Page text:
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On the fifth of May this army was in line between Ringgold and Tunnel Hill, and after skirmishing on that and the following day, on the seventh pressed back our advanced troops to Mill Creek Gap. On the same day Canty reached Resaca with his brigade, and was halted there. On the eighth, at 4 P. M., a division of Hooker's corps assaulted Dug Gap, which was bravely held by two regiments of Reynolds' Arkansas brigade, and Grigsby's brigade of Kentucky cavalry fighting on foot, until the arrival of Lieutenant-General Hardee with Granbury's brigade, when the enemy was put to flight. On the ninth five assaults were made on Lieutenant-General Hood's troops on Rocky Face Mountain. They were repulsed. In the afternoon a report was received that Logan's and Dodge's corps were in Snake Greek Gap. Three divisions under Lieutenant-General Hood were therefore sent to Resaca. On the tenth Lieutenant-General Hood reported the enemy retiring. Skirmishing to our advantage continued all day near Dalton. Major-General Bates repulsed a vigorous attack at night. On the eleventh Brigadier-General Canty reported that the enemy was again approaching Resaca. Lieutenant-General Polk arrived in the evening with Loring's division, and was instructed to defend the place with those troops and Canty's. The usual skirmishing continued near Dalton.

Rocky Face Mountain, and Snake Creek Gap, at its south end, completely covered for the enemy the operation of burning Dalton. On the 12th the Federal army, covered by the mountain, moved by Snake Creek Gap towards Resaca. Major-General Wheeler, with 2,200 of ours, attacked and defeated more than double that number of Federal cavalry near Varnell's Station. At night our artillery and infantry marched for Resaca. The cavalry followed on the thirteenth. On that day the enemy approaching on the Snake Creek Gap road, was checked by Loring's troops, which gave time for the formation of Hardee's and Hood's corps, just arriving. As the army was formed, the left of Polk's corps was on the Oostanaula, and the right of Hood's on the Connasauga. There was brisk skirmishing during the afternoon on Polk's front and Hardee's left.

On the fourteenth the enemy made several attacks — the most vigorous on Hindman's division (Hood's left). All were handsomely repulsed. At six P. M. Hood advanced with Stevenson's and Stewart's divisions, supported by two of Walker's brigades, driving the enemy from his ground before night. He was instructed to be ready to continue the offensive next morning. At nine P. M. I learned that Lieutenant-General Polk's troops had lost a position commanding our bridges, and received from Major-General Martin a report that Federal infantry was crossing the Oostanaula near Calhoun, on a pontoon bridge. The instructions to Lieutenant-General Hood were revoked, and Walker's division sent to the point named by Major-General Martin.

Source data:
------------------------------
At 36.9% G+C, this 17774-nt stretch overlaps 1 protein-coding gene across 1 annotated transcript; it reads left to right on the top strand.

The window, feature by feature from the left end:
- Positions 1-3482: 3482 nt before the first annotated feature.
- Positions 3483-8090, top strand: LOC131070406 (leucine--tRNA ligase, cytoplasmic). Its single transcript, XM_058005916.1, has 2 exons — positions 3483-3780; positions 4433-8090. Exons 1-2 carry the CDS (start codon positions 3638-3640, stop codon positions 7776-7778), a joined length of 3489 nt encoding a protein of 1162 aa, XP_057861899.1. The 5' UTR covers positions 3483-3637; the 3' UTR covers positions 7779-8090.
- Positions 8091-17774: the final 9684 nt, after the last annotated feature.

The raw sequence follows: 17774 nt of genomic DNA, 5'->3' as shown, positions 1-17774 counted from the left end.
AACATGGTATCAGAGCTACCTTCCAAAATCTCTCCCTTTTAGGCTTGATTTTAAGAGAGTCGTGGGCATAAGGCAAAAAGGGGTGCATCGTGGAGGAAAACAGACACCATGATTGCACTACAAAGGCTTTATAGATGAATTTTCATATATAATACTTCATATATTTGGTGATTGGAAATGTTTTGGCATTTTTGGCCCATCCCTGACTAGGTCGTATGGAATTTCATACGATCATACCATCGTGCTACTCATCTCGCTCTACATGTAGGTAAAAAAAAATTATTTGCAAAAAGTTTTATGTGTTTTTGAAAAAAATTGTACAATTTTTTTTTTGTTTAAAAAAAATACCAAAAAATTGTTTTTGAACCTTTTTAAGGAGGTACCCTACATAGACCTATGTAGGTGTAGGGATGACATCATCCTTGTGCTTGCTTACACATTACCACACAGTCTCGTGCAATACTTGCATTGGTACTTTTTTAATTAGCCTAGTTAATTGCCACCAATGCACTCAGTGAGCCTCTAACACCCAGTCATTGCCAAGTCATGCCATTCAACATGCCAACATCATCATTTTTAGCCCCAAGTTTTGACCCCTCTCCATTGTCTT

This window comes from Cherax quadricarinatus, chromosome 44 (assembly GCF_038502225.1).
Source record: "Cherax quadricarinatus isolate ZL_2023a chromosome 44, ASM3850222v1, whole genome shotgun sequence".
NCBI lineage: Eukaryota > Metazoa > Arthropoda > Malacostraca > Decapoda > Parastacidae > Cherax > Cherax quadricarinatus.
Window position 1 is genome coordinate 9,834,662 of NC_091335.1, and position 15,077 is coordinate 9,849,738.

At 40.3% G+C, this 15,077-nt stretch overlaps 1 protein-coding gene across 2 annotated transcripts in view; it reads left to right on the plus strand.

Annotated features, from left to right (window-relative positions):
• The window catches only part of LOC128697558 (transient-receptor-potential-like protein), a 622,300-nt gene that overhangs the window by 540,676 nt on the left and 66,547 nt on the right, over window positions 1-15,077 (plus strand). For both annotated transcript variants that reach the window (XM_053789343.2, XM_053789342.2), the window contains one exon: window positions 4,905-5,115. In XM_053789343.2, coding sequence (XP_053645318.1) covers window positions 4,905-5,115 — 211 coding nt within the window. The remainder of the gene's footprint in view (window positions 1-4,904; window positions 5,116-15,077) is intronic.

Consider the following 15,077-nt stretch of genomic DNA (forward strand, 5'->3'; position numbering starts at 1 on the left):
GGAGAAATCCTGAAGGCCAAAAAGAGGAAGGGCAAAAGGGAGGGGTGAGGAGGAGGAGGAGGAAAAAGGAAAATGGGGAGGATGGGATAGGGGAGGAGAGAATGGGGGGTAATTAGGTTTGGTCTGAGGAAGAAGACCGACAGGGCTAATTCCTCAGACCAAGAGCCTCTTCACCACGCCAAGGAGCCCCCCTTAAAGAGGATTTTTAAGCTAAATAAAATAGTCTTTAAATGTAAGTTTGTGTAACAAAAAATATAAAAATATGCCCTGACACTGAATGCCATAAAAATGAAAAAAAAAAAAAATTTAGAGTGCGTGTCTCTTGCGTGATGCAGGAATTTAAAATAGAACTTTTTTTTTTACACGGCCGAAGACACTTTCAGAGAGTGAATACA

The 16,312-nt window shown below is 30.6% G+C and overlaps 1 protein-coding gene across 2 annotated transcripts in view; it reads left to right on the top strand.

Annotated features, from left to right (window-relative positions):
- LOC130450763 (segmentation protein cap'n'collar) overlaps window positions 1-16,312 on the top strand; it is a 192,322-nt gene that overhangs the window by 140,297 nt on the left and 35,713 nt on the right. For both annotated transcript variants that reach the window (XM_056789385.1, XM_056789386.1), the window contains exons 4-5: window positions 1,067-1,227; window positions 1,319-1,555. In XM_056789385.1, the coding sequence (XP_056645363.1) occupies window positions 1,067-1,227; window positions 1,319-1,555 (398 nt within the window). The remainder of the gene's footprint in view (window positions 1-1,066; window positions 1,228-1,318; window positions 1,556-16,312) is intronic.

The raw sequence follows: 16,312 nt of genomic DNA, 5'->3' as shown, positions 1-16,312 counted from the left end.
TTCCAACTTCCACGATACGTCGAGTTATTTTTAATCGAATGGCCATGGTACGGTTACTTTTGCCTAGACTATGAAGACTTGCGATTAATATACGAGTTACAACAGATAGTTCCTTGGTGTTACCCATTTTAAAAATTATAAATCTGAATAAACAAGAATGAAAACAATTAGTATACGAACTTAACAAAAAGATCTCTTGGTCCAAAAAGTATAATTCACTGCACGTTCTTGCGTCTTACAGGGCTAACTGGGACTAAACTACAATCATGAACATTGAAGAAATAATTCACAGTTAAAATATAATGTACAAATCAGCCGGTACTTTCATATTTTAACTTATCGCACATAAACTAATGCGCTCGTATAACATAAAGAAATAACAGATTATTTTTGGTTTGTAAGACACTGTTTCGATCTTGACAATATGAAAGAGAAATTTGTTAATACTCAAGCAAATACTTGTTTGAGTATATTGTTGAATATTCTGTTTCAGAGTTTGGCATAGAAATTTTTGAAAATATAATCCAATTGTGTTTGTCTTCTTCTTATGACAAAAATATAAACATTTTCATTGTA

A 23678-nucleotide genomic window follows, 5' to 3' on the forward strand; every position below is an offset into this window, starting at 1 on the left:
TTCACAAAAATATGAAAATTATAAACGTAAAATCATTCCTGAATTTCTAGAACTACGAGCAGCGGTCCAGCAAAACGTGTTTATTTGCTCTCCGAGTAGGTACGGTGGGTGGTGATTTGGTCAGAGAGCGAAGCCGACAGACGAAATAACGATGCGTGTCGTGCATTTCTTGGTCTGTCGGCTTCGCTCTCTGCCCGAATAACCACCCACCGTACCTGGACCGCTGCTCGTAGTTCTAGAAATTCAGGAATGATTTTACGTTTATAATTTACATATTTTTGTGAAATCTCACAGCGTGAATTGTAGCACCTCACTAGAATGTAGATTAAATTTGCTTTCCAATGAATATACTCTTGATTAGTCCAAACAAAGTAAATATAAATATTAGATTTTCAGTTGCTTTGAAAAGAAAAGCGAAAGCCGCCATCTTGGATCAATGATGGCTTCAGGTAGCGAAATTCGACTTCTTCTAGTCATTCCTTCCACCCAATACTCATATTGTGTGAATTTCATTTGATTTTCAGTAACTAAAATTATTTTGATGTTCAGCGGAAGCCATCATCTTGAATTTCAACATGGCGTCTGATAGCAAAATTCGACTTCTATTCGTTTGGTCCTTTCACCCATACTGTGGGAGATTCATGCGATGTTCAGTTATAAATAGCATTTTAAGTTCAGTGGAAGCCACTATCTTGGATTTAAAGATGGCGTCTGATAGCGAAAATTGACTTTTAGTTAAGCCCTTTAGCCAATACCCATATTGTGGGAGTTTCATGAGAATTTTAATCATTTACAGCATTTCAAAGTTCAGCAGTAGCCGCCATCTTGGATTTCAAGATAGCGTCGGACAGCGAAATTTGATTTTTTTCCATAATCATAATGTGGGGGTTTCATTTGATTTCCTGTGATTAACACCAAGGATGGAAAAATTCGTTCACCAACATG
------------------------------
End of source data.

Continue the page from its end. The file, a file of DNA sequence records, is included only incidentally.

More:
On the fifteenth there was severe skirmishing on the whole front. Major-General Walker reported no movement near Calhoun, Lieutenant-General Hood was directed to prepare to move forward, his right leading, supported by two brigades from Polk's and Hardee's corps. When he was about to move, information came from Major-General Walker that the Federal right was crossing the river. To meet this movement Lieutenant-General Hood's attack was countermanded. Stewart's division not receiving the order from corps headquarters in time, attacked unsuccessfully. The army was ordered to cross the Oostanaula that night, destroying the bridges behind it.

On the sixteenth the enemy crossed the Oostanaula. Lieutenant-General Hardee skirmished with them successfully near Calhoun.

The fact that a part of Polk's troops were still in the rear, and the great numerical superiority of the Federal army, made it expedient to risk battle only when the position or some blunder on the part of the enemy might give us counterbalancing advantages. I therefore determined to fall back slowly, until circumstances should put the chances of battle in our favor — keeping so near the United States army as to prevent its sending reinforcements to Grant — and hoping, by taking advantage of positions and opportunities, to reduce the odds against us by partial engagements. I also expected it to be materially reduced before the end of June, by the expiration of the terms of service of many of the regiments which had not re-enlisted. In this way we fell back to Cassville, in two marches. At Adairsville, about midday on the seventeenth, Polk's cavalry, under Brigaadier-General Jackson, met the army, and Hardee, after severe skirmishing, checked the enemy. At this point, on the eighteenth, Polk's and Hood's corps took the direct road to CassvilleHardee's that by Kingston. About half the Federal army took each road.

French's division having joined Polk's corps on the eighteenth, on the morning of the nineteenth, when half the Federal army was near Kingston, the two corps at Cassville were ordered to advance against the troops that had followed them from AdairsvilleHood's leading on the right. When this corps had advanced some two miles, one of his staff officers reported to Lieutenant-General Hood that the enemy was approaching on the Canton road in rear of the right of our original position. He drew back his troops and formed them across that road. When it was discovered that the officer was mistaken the opportunity had passed, by the near approach of the two portions of the Federal army. Expecting to be attacked, I drew up the troops in what seemed to me an excellent position — a bold ridge immediately in the rear of Cassville, with an open valley before it. The fire of the enemy's artillery commenced soon after the troops were formed, and continued until night. Soon after dark Lieutenant-Generals Polk and Hood together expressed to

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